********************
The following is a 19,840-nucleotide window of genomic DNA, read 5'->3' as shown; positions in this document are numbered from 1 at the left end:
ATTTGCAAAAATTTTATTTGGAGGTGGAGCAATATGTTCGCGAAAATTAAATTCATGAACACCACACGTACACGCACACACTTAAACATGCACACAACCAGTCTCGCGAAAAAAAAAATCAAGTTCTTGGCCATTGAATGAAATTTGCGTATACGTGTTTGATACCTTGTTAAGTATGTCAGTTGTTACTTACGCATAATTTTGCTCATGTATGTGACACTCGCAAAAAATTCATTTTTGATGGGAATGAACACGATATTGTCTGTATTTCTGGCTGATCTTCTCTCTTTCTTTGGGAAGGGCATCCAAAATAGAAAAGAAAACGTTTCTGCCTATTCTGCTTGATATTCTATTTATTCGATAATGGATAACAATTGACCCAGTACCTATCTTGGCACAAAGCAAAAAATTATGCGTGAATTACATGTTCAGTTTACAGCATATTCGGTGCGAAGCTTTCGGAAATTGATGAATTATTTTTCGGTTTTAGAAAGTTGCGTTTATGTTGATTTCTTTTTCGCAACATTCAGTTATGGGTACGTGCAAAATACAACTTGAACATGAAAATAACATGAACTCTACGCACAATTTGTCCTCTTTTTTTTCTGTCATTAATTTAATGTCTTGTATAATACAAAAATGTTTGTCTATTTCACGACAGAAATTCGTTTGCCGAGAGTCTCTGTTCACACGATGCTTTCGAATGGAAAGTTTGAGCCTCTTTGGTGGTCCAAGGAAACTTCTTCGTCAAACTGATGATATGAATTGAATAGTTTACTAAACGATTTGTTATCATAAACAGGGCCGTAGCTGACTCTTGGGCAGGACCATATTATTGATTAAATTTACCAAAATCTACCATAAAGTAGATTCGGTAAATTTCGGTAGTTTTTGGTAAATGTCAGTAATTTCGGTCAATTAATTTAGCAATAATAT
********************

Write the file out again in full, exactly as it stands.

The following is a 19,840-nucleotide window of genomic DNA, read 5'->3' as shown; positions in this document are numbered from 1 at the left end:
ATTTGCAAAAATTTTATTTGGAGGTGGAGCAATATGTTCGCGAAAATTAAATTCATGAACACCACACGTACACGCACACACTTAAACATGCACACAACCAGTCTCGCGAAAAAAAAAATCAAGTTCTTGGCCATTGAATGAAATTTGCGTATACGTGTTTGATACCTTGTTAAGTATGTCAGTTGTTACTTACGCATAATTTTGCTCATGTATGTGACACTCGCAAAAAATTCATTTTTGATGGGAATGAACACGATATTGTCTGTATTTCTGGCTGATCTTCTCTCTTTCTTTGGGAAGGGCATCCAAAATAGAAAAGAAAACGTTTCTGCCTATTCTGCTTGATATTCTATTTATTCGATAATGGATAACAATTGACCCAGTACCTATCTTGGCACAAAGCAAAAAATTATGCGTGAATTACATGTTCAGTTTACAGCATATTCGGTGCGAAGCTTTCGGAAATTGATGAATTATTTTTCGGTTTTAGAAAGTTGCGTTTATGTTGATTTCTTTTTCGCAACATTCAGTTATGGGTACGTGCAAAATACAACTTGAACATGAAAATAACATGAACTCTACGCACAATTTGTCCTCTTTTTTTTCTGTCATTAATTTAATGTCTTGTATAATACAAAAATGTTTGTCTATTTCACGACAGAAATTCGTTTGCCGAGAGTCTCTGTTCACACGATGCTTTCGAATGGAAAGTTTGAGCCTCTTTGGTGGTCCAAGGAAACTTCTTCGTCAAACTGATGATATGAATTGAATAGTTTACTAAACGATTTGTTATCATAAACAGGGCCGTAGCTGACTCTTGGGCAGGACCATATTATTGATTAAATTTACCAAAATCTACCATAAAGTAGATTCGGTAAATTTCGGTAGTTTTTGGTAAATGTCAGTAATTTCGGTCAATTAATTTAGCAATAATAT